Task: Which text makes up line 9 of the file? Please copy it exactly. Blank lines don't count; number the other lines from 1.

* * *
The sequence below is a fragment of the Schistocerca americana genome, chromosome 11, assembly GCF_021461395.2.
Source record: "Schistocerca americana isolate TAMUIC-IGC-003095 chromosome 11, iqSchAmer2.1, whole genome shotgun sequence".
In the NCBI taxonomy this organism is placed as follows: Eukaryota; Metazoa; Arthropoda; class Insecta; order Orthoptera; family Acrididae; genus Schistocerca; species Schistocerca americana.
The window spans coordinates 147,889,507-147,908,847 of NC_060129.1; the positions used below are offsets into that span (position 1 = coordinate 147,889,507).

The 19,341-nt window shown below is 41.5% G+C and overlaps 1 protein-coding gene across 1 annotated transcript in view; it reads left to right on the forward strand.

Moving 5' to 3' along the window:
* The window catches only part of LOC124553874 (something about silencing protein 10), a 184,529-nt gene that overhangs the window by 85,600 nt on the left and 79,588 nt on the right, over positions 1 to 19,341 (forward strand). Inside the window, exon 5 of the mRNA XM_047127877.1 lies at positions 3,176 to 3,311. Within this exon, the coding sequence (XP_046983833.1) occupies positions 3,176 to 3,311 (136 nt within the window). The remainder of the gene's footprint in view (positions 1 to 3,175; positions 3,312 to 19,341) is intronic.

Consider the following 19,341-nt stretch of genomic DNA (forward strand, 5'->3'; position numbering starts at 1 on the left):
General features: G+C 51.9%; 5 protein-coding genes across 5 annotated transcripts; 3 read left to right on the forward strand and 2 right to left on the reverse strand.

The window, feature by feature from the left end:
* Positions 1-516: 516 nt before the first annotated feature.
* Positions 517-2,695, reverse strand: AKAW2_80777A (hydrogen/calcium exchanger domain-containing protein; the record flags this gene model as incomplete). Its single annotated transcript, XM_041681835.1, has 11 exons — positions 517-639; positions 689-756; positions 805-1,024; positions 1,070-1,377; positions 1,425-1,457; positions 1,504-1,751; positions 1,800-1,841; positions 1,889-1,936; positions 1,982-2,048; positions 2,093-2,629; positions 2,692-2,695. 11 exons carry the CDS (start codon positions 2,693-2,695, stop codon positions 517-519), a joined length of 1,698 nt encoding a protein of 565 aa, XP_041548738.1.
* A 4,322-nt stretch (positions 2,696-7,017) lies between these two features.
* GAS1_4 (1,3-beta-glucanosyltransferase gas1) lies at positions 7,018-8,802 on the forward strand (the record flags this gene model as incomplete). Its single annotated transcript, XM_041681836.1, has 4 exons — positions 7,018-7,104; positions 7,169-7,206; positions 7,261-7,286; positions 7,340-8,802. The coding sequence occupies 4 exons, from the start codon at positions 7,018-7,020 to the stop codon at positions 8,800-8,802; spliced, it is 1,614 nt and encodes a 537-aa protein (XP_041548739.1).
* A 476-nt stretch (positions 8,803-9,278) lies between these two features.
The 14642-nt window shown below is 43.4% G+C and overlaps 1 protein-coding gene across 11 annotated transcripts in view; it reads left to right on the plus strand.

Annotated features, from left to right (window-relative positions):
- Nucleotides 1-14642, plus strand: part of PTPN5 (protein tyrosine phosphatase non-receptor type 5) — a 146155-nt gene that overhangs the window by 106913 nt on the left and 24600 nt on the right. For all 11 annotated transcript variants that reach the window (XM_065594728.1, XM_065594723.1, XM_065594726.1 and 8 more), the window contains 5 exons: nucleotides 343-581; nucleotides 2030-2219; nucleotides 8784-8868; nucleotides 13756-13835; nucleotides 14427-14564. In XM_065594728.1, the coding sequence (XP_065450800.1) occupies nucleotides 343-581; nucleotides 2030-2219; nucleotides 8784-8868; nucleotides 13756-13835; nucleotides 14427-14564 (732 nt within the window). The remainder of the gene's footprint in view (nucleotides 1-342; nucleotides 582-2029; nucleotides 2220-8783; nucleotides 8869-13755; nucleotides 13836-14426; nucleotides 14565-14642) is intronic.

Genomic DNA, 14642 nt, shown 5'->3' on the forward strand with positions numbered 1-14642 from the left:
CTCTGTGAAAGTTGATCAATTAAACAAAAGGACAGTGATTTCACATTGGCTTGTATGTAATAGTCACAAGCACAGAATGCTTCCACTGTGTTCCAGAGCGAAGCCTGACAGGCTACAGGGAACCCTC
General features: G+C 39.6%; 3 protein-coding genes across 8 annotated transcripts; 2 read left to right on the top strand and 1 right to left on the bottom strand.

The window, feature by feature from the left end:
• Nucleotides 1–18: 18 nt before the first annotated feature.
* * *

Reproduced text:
General features: G+C 51.9%; 5 protein-coding genes across 5 annotated transcripts; 3 read left to right on the forward strand and 2 right to left on the reverse strand.